E. V. Devyatkin
Geological Institute of the Russian Academy of Sciences, Moscow, Russia
Institute of Nuclear Research, Hungarian Academy of Sciences
Geological Institute of Hungary, 14 Stefania St., H-1143 Budapest
Despite the voluminous scientific data resulting from these exercises, however, a number of issues concerning geochronology of basalts and their relations to the sedimentary sequence of the Paleogene and Neogene, require a certain revision and refinement.
The Valley of Lakes is a major intermontane basin separating the Khangai and the Gobi Altay. It stretches for almost 500 km EW from the Dzabkhan River to Dalan-Dzadgad. The basin is relatively narrow, no more than 30-50 km across. Its northern slope is bounded by the low escarpment of the South Khangai Plateau, and southern, by the sharp tectonic face of the Gobi Altay. The basin is asymmetric, its axis being displaced nearly as far southward as the Gobi Altay foothills. The basin's north slope has keyboard structure, individual blocks of buried Paleozoic basement becoming progressively depressed toward basinal interior. On the south, one finds a series of horst highs formed by pre-Cenozoic basement. The total thickness of Cenozoic deposits in the basin's interior, based on drilling and geophysical data, exceeds 500 m. These deposits and their overlying Quaternary sediments usually lie flat in the basinal interior, while toward the margins they are not infrequently dislocated, especially near recent faults.
The most complete Paleogene and Neogene sequences are encountered in the valleys of rivers running from the South Khangai Plateau, in the northern and central Valley of Lakes, and in the area between the Tuin-Gol River and south foothills of the Ikhe-Argalantu Range. In the southern part of the basin, these sequences are buried beneath Pliocene-Quaternary sediments.
The bulk of the Valley of Lakes basalts are found composing numerous stratified plateaus, clustering in an EW-trending belt along the Bayan-Khongor zone of deep faults. The surface of these basaltic plateaus is tilted gently southward, evidently in keeping with the general regional gradient of the topographic surface onto which the lavas were erupted. No significant deformation of basal flow units has been recorded. On the very south (southwest of the Bayan-Khongor fault zone), however, one notes flexural bends of basaltic flow units passing locally into a system of normal faults.
Individual plateaus are made of extrusive basalt sheets comprised of two or three flow units each, resting on a relatively planated basement surface. These are minor volcanic fields ranging in area from 10 km 2 (Bayangin-Teg Plateau) to 600 km 2 (a plateau south of Mt. Bogdo-Ula). As a rule, the fields are made up of several flow units totaling 10 to 40 m in thickness. Individual flow units are 2-5 m thick, basalt sheets being as thick as 60-70 m. The flow units are rather uniform in morphology, with massive interiors, not infrequently with block parting, and vesicular, often ferruginated crusts.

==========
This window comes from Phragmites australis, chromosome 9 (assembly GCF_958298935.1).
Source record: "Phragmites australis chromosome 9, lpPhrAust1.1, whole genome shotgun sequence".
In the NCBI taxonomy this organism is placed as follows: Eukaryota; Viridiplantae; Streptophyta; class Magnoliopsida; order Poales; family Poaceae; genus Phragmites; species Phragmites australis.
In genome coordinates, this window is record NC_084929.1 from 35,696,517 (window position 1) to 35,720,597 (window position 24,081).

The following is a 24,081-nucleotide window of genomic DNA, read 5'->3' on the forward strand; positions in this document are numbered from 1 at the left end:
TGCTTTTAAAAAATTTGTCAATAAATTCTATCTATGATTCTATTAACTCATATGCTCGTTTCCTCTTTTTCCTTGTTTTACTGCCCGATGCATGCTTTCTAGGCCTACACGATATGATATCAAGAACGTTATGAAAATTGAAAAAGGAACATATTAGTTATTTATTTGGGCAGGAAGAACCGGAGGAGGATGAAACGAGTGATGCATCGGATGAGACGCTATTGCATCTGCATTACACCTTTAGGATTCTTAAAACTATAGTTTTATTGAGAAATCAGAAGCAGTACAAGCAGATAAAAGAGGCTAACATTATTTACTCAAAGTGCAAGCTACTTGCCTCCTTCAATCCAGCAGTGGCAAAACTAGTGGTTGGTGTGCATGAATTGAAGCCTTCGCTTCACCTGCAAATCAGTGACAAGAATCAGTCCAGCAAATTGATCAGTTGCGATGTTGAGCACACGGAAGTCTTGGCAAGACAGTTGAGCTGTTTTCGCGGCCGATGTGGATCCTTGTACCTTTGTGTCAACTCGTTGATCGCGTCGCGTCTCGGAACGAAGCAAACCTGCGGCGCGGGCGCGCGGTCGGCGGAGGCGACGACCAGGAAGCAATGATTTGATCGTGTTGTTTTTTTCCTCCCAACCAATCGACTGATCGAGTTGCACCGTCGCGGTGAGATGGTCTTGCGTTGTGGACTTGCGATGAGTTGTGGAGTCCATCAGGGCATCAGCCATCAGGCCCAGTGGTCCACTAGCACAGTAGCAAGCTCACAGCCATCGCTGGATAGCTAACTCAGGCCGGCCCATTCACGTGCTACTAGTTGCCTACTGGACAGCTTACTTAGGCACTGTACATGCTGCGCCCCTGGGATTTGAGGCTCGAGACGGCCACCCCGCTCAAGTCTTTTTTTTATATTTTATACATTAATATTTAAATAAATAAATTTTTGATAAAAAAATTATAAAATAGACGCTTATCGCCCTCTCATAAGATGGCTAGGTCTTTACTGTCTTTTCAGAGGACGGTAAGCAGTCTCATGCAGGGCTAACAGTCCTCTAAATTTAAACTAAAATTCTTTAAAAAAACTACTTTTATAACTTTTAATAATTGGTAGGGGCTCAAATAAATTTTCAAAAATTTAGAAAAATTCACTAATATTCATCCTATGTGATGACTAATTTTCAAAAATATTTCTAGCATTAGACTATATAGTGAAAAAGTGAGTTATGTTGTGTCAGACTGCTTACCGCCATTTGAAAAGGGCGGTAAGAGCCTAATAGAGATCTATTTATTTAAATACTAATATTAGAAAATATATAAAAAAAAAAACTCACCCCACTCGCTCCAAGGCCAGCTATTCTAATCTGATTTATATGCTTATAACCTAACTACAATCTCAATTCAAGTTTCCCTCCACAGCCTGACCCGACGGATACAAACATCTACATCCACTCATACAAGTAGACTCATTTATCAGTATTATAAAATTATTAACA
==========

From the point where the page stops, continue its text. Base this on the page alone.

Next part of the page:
Variations observable in the composition and thickness of extrusive basalt sheets reflect original differences between the Valley of Lakes basaltic fields. This is further supported by the extraordinarily broad range of basaltic flow facies. They were produced by the activity of various volcanic centers, whose relics are found within individual basaltic fields. The largest number of volcanic features in the form of necks occur in the interfluve between the Tuin-Gol and Tatsin-Gol rivers. These necks stretch in a chain elevated above the plain, from the north slope of the Valley of Lakes. We documented the large Dushu-Sharo-Ula dome, over 1 km in diameter, on the east terminus of the Ushuguin-Nuru Range. Apparently, explosive activity at this center was resumed repeatedly. From it, three thick (up to 10 m) basalt flow units with sediments in-between project southward. Further south, they are overlain by Neogene and Quaternary sequences. The upper flow unit is of Neogene age (21 2 Ma), and the two lower ones, of Oligocene age, are interbedded with Shand-Gol Formation redbeds along the Shand-Gol gorge. The upper of these units is dated at 28 1.1 Ma [Devyatkin, 1981].
Cenozoic volcanism is also widespread outside the Valley of Lakes: north of it, on the Khangai, and south of it, on the Gobi Altay and in southern Gobi Desert. Here, this volcanism is in continuity with the Mesozoic [Shuvalov and Nikolaeva, 1985] effusive cycle. Along the south margin of the Arts-Bogdo Range, one finds necks and extrusive sheets of Paleocene and Eocene age [Devyatkin, 1981; The Geologic..., 1995; Yarmolyuk et al., 1994]. In the Valley of Lakes (near Bain-Dzak), a section is known to exist where basalts with 51 3 Ma K-Ar age overlie the Upper Paleocene Khashato Formation.